One of the hottest new books this month is Lena Dunham’s “Not That Kind of Girl.”
While you’re waiting to read it – or if you just finished and loved it – try these other books by brilliant and funny women making their own way as they navigate work, relationships, glass ceilings and personal identity:
How To be A Woman
by Caitlin Moran
Moran’s musings on why, although they have the vote and the Pill and haven’t been burned as witches since 1727, life isn’t exactly a stroll down the catwalk for modern women. Why are they supposed to get Brazilians? Why do bras hurt? Why the incessant talk about babies? And do men secretly hate them?
by Tina Fey
On her way to becoming an award-winning superstar, Tina Fey struggled through some questionable haircuts, some after-school jobs, the rise of nachos as a cultural phenomenon, a normal childhood, a happy marriage and joyful motherhood. Now she can reflect on what she’s learned: you’re no one until someone calls you bossy.
Is Everyone Hanging Out Without Me (and other concerns)
by Mindy Kaling
Kaling shares her observations, fears, and opinions about a wide-ranging list of the topics she thinks about the most. From her favorite types of guys to life in the “The Office” writers’ room, her book is full of personal stories and laugh-out-loud philosophies.
The Bedwetter: Stories of Courage, Redemption and Pee
by Sarah Silverman
Comedian Silverman’s memoir that mixes showbiz moments with the more serious subject of her teenage bout with depression as well as stories of her childhood and adolescence.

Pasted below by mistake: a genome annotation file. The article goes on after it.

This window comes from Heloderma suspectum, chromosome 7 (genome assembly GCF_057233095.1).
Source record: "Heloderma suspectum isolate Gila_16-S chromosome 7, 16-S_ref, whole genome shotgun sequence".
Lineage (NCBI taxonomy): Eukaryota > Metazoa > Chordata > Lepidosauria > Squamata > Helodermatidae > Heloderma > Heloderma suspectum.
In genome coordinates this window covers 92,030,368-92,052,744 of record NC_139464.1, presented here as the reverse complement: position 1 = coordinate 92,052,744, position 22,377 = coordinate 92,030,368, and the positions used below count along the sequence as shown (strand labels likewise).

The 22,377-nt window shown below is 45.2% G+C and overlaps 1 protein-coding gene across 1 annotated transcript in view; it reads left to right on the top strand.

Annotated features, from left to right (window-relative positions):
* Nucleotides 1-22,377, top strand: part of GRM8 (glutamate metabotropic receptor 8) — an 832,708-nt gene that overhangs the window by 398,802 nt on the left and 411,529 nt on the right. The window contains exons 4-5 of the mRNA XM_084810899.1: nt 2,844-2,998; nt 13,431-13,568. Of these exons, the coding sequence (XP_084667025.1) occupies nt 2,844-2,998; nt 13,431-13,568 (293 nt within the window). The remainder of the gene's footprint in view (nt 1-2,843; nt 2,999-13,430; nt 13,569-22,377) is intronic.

My Salinger Year
by Joanna Rakoff
In the late 90s Rakoff flees graduate school for New York City and tries to make ends meet by working as a temp at a literary agency. The agency, frozen in the time of chain-smoking bosses and Selectric typewriters, represents a long list of celebrated clients, including J.D. Salinger. Rakoff finds herself swimming in his fan mail, typing responses on the reclusive writer’s behalf, and trying to navigate her equally strange personal life.
I Was Told There’d be Cake
by Sloane Crosley
These essays create a startlingly funny and revealing portrait of a complex yet utterly recognizable character who aims for the stars but hits the ceiling: From despoiling an exhibit at the Natural History Museum to provoking the ire of her first boss to siccing the cops on her mysterious neighbor, Crosley can do no right despite the best of intentions–or perhaps because of them.
And one bonus fiction:
Citizen Girl: a Novel
by Emma McLaughlin and Nicola Kraus
Fresh out of college, 24-year-old Girl is ready to jump into the work force. When she finds the job of her dreams, she leaps at the chance to make big money. But she’s having a hard time figuring out just what her job is.